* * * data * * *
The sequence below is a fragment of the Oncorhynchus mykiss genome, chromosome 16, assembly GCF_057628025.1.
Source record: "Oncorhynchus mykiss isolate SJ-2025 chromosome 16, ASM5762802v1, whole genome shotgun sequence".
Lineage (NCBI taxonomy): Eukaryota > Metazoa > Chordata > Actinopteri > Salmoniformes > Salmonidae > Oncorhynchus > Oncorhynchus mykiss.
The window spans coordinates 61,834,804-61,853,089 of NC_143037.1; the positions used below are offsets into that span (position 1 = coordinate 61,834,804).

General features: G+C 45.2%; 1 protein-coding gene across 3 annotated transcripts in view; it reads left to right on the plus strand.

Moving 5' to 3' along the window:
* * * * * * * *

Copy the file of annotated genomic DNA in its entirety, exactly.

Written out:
The sequence below is a fragment of the Oncorhynchus mykiss genome, chromosome 16, assembly GCF_057628025.1.
Source record: "Oncorhynchus mykiss isolate SJ-2025 chromosome 16, ASM5762802v1, whole genome shotgun sequence".
Lineage (NCBI taxonomy): Eukaryota > Metazoa > Chordata > Actinopteri > Salmoniformes > Salmonidae > Oncorhynchus > Oncorhynchus mykiss.
The window spans coordinates 61,834,804-61,853,089 of NC_143037.1; the positions used below are offsets into that span (position 1 = coordinate 61,834,804).

General features: G+C 45.2%; 1 protein-coding gene across 3 annotated transcripts in view; it reads left to right on the plus strand.

Moving 5' to 3' along the window: